Let $f$ be some function in some programming language (like C), and we need $n$ bits to store this function. Suppose we have some fixed value $v$ for the argument, then let

g() { f(v) }

be the function with no argument which just calles $f$ with $v$ as an argument. Then we need $n + |v| + C$ bits to store it, where $C$ is some constant which takes account of the additional bits needed to declare $g$, and this is independent of $v$ and $f$.

So in any programming language so far, to go from programs accepting parameters, to the one for a fixed parameter the desriptional complexity raises up at most by a fixed constant plus the descriptional length of $v$.

Does the same hold for Turing-machines? If I have a Turing-Machine which for input $x$ produces $y$, then to have a machine without accepting parameter to produce $y$ I can built one that first writes $x$ and then runs $M$, and a general machine that writes $x$ for any $x$ would be one that saves the tokens of $x$ in its states and writes them one after another. If I look at how instructions are specified in Turing machines, then we see that for $x$ we need $|x|\cdot C$ bits (with $C > 1$) then to store this additional machine, hence given $M$ with $M(x) = y$ we get a machine $M_x = y$ without arguments with $$ |M| + C|x| + C' $$ needed bits, where $C > 1$ and $C'$ account for some additional setup independent of $M$ and $x$.

But would it be possible to built a Turing machine $M_x$ with $M_x = y$ without input which has descriptional complexity at most $|M| + |x| + C'$ for some constant $C'$ independent of $M$ and $x$? Like above for ordinary programming languages?

  • $\begingroup$ I recommend reading about Kolmogorov complexity, where these issues are clarified. $\endgroup$ Apr 20, 2017 at 10:09
  • $\begingroup$ Could you please be more specific? Actually these issues arised as I was reading about Kolmogorov complexity! $\endgroup$
    – StefanH
    Apr 20, 2017 at 10:38
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    $\begingroup$ It depends what encoding you use. Kolmogorov complexity suggests using an encoding which satisfies some universality property. Moreover, the encoding can either be self-terminating or not. The answer depends on these issues. $\endgroup$ Apr 20, 2017 at 10:41
  • $\begingroup$ A universal encoding will look more like C than a textbook-style Turing machine. Indeed, there is nothing particularly important about Turing machines, which in many regards are not a good choice for modeling computation. $\endgroup$ Apr 20, 2017 at 10:43
  • $\begingroup$ When we can do this, than Kolmogorov complexity would be subadditive as we can encode the input in the machine with overhead independent of $x$, build a machine that executes both and hence have a description for the concatenation. This is related to this question of mine: cstheory.stackexchange.com/questions/38033/… I thought if that would not be possible in the world of Turing machines than the failure of subadditivity would be more justified $\endgroup$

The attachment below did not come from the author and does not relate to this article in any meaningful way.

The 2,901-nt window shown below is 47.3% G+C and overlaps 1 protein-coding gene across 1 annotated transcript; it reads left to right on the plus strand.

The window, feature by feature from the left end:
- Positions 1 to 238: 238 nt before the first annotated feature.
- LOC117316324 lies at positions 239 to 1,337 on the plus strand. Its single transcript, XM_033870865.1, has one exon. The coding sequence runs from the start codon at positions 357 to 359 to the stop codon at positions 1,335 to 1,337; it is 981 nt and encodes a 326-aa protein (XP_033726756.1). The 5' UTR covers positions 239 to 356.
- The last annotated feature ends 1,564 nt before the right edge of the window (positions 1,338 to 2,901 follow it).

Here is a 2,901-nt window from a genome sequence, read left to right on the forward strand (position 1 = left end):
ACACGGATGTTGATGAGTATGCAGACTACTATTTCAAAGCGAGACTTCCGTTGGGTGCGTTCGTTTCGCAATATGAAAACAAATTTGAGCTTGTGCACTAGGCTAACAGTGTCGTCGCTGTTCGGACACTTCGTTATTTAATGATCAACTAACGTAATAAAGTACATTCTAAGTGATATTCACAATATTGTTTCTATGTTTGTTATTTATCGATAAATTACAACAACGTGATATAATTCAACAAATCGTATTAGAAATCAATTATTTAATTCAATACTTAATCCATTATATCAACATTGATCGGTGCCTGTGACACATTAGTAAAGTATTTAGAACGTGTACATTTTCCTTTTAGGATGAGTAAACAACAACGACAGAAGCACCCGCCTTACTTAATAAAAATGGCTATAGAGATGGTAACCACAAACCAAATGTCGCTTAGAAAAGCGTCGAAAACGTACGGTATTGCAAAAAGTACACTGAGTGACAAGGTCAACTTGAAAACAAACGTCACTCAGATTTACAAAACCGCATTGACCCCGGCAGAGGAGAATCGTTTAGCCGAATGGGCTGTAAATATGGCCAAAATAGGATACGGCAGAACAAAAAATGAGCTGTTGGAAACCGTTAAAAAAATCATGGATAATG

– StefanH
    Apr 20, 2017 at 11:18

1 Answer 1


First of all, there are two notions of Kolmogorov complexity, that Li and Vitanyi (in their classic monograph) call algorithmic complexity and algorithmic prefix complexity. Each of them is defined with respect to a universal computer which has a certain property.

Algorithmic complexity $C(x)$ has the property that for every computer $P$, if we denote by $C_P(x)$ the complexity of $x$ with respect to $P$, then $|C(x) - C_P(x)| \leq \gamma_P$, where $\gamma_P$ depends only on $P$. This property is known as universality.

Algorithmic prefix complexity $K(x)$ uses a computer in which the valid programs form a prefix code (a prefix computer), and we only require the universality property for prefix computers.

The actual definitions are slightly more complicated, since we also need to define, at the same time, the notion $C(x|y)$ or $K(x|y)$.

If you want to use some encoding of Turing machines as your definition of Kolmogorov complexity (of either kind), you need to use an encoding which is universal. But the point of Kolmogorov complexity is that which computer you use doesn't matter, since the resulting notions of Kolmogorov complexity only differ by an additive constant.

Finally, the Kolmogorov complexity analog of your "substitution" rule is $$ K(x) \leq K(x|y) + K(y) + O(1). $$ In fact, more is true: $$|K(x|y) + K(y) - K(x,y)| = O(1). $$ This holds for prefix complexity.

  • $\begingroup$ In what sense does this answers the question if we can encode a fixed argument just with a constant overhead independent of the argument into a new machine? Do you got what I was asking? $\endgroup$
    – StefanH
    Apr 20, 2017 at 12:01
  • $\begingroup$ The answer to your question is that it is (i) ill-defined, and (ii) the property you want holds for algorithmic prefix complexity. This suggests that instead of exploring encodings of Turing machines (which is not well-defined), you should just stick to the usual notions of Kolmogorov complexity, which are intended to capture such properties. $\endgroup$ Apr 20, 2017 at 12:06
  • $\begingroup$ Personally I am not too interested in Turing machines, and even less in their encodings, but perhaps you'll find a more sympathetic expert in the crowd. $\endgroup$ Apr 20, 2017 at 12:06

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